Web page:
Today’s post is a little different than the typical account of my crazy little life. OK, well, it is, and it isn’t. Whew, this is kind of tough to write about, knowing it’ll be “out there” forevermore. Deep breath in, exhale slowly. Here goes.
So… I have a dirty little secret:
And if my memory is remotely accurate, I’m pretty sure it started long before adulthood.
Turns out I have a strong family history of depression and anxiety, both diagnosed and undiagnosed. So really, being plagued with this disease comes as no surprise (in retrospect, anyway).
What IS surprising, though, is the struggle that clinical depression presents. It is very, VERY hard work. Some days are easier, and I personally go through periods where I actually don’t think about/am not depressed at all. But when I’m in it? I liken it to my understanding of quicksand: you don’t necessarily know when it’s going to appear in front of you and envelope you, and senseless struggling (which I’m sure looks different for everyone) or denial only exacerbate it.
And if that isn’t enough, then there is the intense social stigma that accompanies it and so many other mental illnesses.
That stigma, that unspoken but oh-so-loud negative judgment, is a funny thing, really.
On the one hand, there are countless illnesses and diseases we acquire through no fault of our own. For example, you may remember me mentioning that my daughter Kate was born with a serious heart condition. Our pediatricians and several highly regarded specialists have told us again and again that Kate’s diseases weren’t caused by me (or anyone else, for that matter). And of course, no one would DREAM of hiding, ignoring, or denying this type of sickness.
Here’s another one: my mother is a three-time breast cancer survivor. She didn’t beat the “Big C” THREE TIMES by pretending she wasn’t sick. And among the countless emotions she must have experienced throughout the years of her fight, I’m thinking shame and embarrassment [for having cancer] weren’t even on the list.
But mental illness is different. Our personality, our work ethic, our values, our intellect: these unseen, unquantifiable things define each of us. Character traits simply aren’t easily discernable from the effects of mental illness, or – let’s face it – the limitless manipulative power of the human mind.
Mental illness — depression, anxiety disorder, bipolar disorder, personality disorders, etc.: these are not synonyms for “lazy” or “pathetic” or “crazy,” etc. They are very real illnesses. And while everything from pharmaceutical ads (which I am not endorsing or dismissing, mind you) to “talk shows” to self-help literature to mainstream media have been exposing fragments of the reality and seriousness of mental illness, doctors and scientists are far, FAR away from fully understanding exactly how our brain’s physical processes, chemical reactions, and emotional involvement cause or treat mental illness.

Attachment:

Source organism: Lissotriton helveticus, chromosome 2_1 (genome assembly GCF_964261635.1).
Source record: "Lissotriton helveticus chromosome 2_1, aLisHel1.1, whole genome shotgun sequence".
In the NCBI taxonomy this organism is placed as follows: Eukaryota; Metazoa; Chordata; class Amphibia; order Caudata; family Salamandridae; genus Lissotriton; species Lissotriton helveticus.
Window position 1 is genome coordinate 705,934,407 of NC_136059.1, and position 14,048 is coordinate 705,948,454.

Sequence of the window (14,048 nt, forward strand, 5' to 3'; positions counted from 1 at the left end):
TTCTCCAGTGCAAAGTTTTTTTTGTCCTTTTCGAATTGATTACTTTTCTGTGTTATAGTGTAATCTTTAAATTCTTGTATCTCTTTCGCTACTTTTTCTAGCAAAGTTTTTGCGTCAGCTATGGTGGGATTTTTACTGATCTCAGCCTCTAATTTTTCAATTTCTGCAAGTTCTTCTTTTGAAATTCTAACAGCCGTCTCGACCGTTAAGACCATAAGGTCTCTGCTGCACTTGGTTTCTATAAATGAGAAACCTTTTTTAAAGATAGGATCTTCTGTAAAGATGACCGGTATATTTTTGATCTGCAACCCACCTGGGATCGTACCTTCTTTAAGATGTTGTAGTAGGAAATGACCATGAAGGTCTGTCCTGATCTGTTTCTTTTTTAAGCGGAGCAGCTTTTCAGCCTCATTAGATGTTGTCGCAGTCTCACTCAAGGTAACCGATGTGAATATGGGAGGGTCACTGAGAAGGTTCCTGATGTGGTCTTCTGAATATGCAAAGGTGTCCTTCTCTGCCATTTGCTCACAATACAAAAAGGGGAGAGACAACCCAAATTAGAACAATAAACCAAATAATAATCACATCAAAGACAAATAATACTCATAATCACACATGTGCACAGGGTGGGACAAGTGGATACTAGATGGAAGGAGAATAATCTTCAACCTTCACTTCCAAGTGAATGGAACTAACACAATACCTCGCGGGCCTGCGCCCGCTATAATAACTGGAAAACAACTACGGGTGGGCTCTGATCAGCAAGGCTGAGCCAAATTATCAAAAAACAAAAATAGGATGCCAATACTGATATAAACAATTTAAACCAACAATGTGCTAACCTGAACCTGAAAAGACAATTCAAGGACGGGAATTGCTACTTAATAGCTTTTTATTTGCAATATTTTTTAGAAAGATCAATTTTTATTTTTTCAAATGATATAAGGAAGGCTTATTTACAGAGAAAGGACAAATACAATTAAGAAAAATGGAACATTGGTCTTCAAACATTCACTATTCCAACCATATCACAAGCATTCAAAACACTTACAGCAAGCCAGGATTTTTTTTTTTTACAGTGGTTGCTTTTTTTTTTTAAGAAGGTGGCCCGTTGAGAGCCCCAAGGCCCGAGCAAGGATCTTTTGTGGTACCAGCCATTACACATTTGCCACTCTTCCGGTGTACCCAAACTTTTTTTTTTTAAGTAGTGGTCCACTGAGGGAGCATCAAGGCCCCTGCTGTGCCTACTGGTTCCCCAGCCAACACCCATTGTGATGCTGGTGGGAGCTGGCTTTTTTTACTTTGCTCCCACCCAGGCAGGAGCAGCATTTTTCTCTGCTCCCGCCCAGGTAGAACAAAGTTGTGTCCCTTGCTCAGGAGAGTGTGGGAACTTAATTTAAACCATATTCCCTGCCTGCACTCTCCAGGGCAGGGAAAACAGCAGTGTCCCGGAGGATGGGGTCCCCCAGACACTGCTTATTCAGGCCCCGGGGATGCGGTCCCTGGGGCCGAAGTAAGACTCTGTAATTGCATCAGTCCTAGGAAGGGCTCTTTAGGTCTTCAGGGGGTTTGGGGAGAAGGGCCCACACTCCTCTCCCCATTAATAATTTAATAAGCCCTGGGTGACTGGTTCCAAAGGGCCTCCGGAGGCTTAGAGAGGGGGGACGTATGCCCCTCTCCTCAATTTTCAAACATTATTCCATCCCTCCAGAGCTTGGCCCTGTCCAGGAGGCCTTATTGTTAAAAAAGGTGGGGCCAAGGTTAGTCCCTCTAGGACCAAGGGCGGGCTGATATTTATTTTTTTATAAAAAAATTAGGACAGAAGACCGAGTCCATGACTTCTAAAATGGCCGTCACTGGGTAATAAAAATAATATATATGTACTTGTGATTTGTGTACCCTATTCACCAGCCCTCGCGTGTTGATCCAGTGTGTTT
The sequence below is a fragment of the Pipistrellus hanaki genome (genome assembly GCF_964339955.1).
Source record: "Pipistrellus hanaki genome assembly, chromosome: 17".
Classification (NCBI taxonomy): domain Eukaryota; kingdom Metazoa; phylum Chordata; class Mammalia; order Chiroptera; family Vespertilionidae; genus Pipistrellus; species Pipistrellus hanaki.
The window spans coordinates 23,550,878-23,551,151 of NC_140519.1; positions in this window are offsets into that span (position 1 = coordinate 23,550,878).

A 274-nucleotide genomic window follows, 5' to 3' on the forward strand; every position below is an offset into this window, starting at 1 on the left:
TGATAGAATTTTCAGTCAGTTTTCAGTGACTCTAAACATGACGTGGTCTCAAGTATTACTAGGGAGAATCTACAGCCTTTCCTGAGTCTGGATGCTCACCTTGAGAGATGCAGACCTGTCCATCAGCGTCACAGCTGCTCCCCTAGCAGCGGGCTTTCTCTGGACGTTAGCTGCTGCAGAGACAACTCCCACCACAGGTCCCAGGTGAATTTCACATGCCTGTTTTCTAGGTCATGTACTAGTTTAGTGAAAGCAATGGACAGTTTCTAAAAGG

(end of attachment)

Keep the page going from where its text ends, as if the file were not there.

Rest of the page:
Why am I telling you this? Why bring up my “dirty little secret” at all, not to mention why bring it up now?
The Kathleen Show
Last spring, I was listening to an episode of The Kathleen Show that was about depression (I am a rabid podcast enthusiast). Kathleen interviewed psychologist and author Dr. Richard O’Connor, whose book Undoing Depression I have read several times throughout the past couple of decades. I so enjoyed the show, and I have such total respect for Kathleen and her mission that I commented on a Facebook post she had written about that particular show.
Well, lo and behold, shortly after I wrote that FB comment, I received a call from a Kathleen Show staffer. A kind, articulate woman with the nicest voice I have ever heard (Karen Felber) was asking me if I would speak to Kathleen on-air about my Facebook comment in a follow-up segment.
And so I was interviewed by Kathleen herself. I was deeply honored to share a little of my story, and how Dr. O’Connor’s book has helped me, and how depression is – for me, anyway – an on-going, every day presence. I certainly wasn’t profound, but considering it was my radio debut, I think I did alright. (And if you disagree, don’t tell me, OK?)
Spreading My Wings (a little)
So now you know. And with this little glimpse of my life, and any knowledge and wisdom that you can glean from Kathleen’s show on this topic, I hope that your understanding, tolerance, and empathy for mental illness have grown. Even just a little.
And stay tuned for Mental Health Mondays. Since I own this little piece of real estate on the great information superhighway, I’ve decided I should actually make it helpful once in awhile.